Tuesday, July 31, 2007

Democracy According to the Canadian Wheat Board

Farmers not as in control of CWB as advocates insist

Apparently, this is how Canadian judges think democracy works:

Canadian grain farmers vote 62% in favour of eliminating the Canadian Wheat Board's single-desk monopoly on Barley. The government acts to carry out this decision. When 38% of grain farmers file suit to prevent this, the court decides in favour of the minority, denying the majority their right to chart the course of their own businesses.

At least according to Dolores Hansen.

According to Hansen, the Conservative government has "overstepped its boundaries" by trying to set policy for a government agency without passing it in the form of a law through the House of Commons.

This ruling comes on the eve of the move to strip the CWB of its monopoly.

Apparently, Hansen has forgotten about the March 28 vote in which Canadian grain farmers clearly called for marketing choice.

The vote occurred amongst complaints that the Conservatives were manipulating the vote. The complaints turned out to be baseless, as retired farmers and farmers who had moved out of the grain farming business were removed from voting lists. Brief meaningful controversy ensued when some farmers were accidentally mailed more than one ballot. However, their votes were confirmed via phone calls.

Supporters of the Wheat Board have insisted that only farmers can vote to change the CWB's policies, or vote it out of existence. Now, they've apparently changed their mind: only parliament can vote to change CWB policies, even if it frustrates the collective will of Canadian farmers--the same collective will they formerly claimed is the only legitimate way to make any changes to the CWB.

Now, this entire affair is essentially in the hands of the opposition, who have constantly and publicly announced their opposition to any changes in the CWB.

Apparently, this is how democracy works in the eyes of CWB supporters: set the rules to your favour. Then, if things still don't turn out in your favour, change the rules, in court, if necessary.


  1. Do we even have a means of recalling judges? Lately, with decision after decision, I keep finding myself wanting one...

  2. So the course ahead should be clear. Put forward legislation enabling the CWB vote, overriding this judicial decision. Make it a confidence motion: argue that the use of the courts to reverse any decision you find ideologically wrong is itself an abuse of power. Dare the Opposition parties to take the Government down on the issue of judge-made decisions overriding those who actually voted for a change. And, if defeated, run on, amongst other things, reform of the judiciary so these types of decisions stop.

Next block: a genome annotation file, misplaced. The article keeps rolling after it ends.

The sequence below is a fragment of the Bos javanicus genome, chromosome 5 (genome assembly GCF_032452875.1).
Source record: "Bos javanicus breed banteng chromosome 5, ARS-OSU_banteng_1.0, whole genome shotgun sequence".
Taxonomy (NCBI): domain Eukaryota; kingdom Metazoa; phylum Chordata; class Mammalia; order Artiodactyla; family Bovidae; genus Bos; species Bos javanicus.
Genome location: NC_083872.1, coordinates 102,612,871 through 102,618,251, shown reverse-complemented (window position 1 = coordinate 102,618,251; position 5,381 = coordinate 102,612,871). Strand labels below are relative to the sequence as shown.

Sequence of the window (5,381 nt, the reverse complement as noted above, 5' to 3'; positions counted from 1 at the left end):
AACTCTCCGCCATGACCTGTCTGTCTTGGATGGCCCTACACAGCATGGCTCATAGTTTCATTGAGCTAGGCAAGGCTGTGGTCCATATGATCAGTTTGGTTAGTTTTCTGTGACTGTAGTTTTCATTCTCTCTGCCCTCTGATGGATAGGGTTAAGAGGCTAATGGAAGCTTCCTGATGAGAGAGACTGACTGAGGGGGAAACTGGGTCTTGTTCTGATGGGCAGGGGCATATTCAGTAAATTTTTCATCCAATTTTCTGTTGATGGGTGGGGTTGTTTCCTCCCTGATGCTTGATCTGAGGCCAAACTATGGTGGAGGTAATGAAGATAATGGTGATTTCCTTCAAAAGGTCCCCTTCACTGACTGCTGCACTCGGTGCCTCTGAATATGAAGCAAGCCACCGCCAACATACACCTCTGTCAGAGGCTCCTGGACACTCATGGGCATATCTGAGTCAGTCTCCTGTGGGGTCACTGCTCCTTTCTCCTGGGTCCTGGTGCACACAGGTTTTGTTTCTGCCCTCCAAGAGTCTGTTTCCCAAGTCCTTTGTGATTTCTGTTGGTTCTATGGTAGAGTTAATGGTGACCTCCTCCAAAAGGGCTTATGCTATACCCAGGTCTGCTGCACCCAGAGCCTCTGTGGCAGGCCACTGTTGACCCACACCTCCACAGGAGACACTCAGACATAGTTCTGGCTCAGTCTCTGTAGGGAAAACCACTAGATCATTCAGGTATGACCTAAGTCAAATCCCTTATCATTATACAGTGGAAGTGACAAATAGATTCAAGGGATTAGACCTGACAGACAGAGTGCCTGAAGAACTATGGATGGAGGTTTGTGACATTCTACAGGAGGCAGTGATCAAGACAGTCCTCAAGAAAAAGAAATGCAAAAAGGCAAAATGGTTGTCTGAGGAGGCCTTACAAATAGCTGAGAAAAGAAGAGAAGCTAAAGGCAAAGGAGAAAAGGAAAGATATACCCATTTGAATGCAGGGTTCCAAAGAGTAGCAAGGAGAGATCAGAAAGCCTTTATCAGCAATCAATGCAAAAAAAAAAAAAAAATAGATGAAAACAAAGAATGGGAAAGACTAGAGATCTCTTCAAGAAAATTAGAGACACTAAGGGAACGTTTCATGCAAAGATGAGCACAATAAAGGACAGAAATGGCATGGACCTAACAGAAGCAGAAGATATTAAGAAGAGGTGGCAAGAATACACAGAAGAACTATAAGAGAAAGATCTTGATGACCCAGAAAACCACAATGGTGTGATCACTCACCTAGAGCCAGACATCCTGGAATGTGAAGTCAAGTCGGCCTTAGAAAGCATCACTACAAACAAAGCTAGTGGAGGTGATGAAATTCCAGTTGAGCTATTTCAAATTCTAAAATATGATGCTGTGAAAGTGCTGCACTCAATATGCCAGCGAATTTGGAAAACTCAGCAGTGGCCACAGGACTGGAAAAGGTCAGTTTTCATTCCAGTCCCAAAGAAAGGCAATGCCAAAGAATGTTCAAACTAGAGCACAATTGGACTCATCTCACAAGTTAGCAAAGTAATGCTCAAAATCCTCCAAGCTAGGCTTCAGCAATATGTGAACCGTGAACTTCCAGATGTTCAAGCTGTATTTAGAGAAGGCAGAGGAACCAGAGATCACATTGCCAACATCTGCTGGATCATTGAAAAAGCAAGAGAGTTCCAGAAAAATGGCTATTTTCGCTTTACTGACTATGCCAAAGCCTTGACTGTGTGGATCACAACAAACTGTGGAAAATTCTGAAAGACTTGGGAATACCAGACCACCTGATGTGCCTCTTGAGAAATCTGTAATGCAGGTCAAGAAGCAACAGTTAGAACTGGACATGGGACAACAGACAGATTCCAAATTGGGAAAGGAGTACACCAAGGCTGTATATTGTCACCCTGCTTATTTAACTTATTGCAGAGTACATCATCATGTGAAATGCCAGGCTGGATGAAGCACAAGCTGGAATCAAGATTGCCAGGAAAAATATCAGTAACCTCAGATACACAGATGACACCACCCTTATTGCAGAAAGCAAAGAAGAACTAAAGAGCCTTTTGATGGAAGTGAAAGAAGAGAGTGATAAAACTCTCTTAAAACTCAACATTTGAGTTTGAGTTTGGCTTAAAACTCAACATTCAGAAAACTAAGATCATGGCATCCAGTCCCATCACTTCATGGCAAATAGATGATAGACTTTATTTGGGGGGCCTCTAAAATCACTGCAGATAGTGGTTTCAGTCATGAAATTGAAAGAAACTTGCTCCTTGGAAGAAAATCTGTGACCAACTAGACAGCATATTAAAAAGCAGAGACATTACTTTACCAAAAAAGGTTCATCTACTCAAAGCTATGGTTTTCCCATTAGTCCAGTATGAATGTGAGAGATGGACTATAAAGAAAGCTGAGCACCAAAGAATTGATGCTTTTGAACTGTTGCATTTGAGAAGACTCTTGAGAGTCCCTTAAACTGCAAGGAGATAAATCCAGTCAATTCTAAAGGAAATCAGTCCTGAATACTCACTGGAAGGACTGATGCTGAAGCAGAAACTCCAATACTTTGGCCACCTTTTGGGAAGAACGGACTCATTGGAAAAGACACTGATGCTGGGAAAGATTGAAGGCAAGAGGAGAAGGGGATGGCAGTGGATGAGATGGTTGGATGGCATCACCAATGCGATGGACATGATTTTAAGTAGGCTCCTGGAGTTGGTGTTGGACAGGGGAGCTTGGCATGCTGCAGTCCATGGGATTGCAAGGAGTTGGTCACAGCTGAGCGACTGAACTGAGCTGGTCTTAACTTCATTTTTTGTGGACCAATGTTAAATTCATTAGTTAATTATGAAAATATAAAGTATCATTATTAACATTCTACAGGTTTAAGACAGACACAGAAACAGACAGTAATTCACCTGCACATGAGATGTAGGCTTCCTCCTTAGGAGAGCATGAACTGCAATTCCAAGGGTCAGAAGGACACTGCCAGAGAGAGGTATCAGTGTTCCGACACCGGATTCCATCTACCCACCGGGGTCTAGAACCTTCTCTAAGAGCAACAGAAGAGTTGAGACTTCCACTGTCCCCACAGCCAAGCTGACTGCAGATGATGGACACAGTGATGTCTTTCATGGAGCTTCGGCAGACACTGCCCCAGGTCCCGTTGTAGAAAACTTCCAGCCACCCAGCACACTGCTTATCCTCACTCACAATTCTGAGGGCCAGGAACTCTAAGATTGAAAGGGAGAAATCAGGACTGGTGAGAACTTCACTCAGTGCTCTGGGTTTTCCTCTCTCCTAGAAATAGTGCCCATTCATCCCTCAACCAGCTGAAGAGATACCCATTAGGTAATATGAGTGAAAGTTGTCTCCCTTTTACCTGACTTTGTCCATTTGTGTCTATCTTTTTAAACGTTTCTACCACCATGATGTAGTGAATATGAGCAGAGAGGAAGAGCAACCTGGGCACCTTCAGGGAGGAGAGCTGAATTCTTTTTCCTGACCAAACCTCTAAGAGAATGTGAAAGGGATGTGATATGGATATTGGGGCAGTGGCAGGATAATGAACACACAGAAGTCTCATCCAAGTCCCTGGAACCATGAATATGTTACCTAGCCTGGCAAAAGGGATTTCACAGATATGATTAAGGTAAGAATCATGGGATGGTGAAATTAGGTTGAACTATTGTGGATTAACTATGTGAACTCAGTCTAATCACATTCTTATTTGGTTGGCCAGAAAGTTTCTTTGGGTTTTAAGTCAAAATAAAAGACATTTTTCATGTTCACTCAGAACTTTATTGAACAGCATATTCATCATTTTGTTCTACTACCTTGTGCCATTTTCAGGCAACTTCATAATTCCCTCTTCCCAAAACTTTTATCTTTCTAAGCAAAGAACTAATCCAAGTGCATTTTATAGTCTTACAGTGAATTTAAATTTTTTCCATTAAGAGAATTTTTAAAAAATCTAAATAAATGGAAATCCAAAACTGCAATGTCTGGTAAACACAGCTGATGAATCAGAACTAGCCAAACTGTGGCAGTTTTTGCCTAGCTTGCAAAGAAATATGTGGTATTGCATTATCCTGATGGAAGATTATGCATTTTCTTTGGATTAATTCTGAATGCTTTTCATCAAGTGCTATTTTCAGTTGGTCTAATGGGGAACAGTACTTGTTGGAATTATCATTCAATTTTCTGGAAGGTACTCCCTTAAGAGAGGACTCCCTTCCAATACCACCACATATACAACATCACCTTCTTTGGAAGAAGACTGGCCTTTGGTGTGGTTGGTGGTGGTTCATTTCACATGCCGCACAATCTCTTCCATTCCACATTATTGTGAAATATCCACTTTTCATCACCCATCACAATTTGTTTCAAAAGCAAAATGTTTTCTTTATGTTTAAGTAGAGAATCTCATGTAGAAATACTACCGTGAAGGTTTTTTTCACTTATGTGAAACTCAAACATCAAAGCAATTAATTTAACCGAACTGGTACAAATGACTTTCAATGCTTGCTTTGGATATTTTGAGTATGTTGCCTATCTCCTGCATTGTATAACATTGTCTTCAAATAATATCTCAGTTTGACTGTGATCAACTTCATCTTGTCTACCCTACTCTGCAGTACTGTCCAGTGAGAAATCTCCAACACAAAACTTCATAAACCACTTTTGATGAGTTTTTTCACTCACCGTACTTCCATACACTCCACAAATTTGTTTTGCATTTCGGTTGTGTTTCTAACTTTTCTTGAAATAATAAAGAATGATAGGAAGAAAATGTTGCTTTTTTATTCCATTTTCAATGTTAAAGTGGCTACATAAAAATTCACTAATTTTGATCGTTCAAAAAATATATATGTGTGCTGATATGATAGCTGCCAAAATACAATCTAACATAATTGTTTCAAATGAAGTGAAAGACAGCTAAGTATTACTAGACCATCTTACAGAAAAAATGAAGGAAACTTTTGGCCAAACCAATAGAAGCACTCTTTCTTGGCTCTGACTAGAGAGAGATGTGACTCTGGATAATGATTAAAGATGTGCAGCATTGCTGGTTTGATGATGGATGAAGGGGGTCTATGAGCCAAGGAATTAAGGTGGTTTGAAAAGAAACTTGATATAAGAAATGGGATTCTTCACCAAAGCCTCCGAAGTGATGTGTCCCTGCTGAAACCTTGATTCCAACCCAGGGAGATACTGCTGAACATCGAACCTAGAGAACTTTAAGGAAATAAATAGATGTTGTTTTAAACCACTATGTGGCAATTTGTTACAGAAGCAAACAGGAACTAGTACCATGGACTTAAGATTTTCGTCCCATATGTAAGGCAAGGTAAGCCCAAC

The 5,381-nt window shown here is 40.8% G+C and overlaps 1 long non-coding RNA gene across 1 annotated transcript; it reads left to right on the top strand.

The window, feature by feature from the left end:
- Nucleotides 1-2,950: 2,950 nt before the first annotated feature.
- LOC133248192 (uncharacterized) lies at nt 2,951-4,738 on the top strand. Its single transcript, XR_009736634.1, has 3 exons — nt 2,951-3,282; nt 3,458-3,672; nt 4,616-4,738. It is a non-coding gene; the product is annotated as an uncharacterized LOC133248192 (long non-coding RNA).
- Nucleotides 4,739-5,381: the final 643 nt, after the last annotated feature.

3. Apparently, this is how democracy works in the eyes of CWB supporters: set the rules to your favour. Then, if things still don't turn out in your favour, change the rules, in court, if necessary.

    And change the rules in the middle of the game and apply them retroactively.

  4. It's clear that CWB supporters don't have a clear idea of how it should be run.

    I think the funniest thing I ever saw in regards to this was a picture of a farmer protesting in favour of the CWB at a Conservative party press conference on a farm near Saskatchewan.

    The catch? The protester turned out to be a farmer from Ontario, where the CWB no longer holds a monopoly, because the farmers voted against it. As such, he actually gains an advantage over prairie grain farmers if they remain subject to the monopoly.

    It merely shows one where much of the protest is actually coming from.

  5. Anonymous10:05 PM

    Personally, I have some misgivings about the whole referendum becoming law idea. Remember Mercer's "Doris Day" referendum?

    That being said, I think that the Conserviative are pursuing the correct way forward in respect to the CWB. However, Harper et al may need to re-evaluate their process for obtaining legal opinion before pursuing a course of action. In the legal world, as with many other worlds, the golden rulw is never assume because it will make an Ass out of U and Me. In this case, barley farmers and the Conservatives.

  6. The point is that CWB supporters have always claimed that farmers have to change CWB policy. Suddenly only politicians can change CWB policy, and they have to do it by passing a law?

    Do all policy changes in government agencies have to be passed in the form of law now? What's the point of even having a cabinet if they can't set policy within their deparments?

    This activist judge has risked setting a very dangerous precendent.


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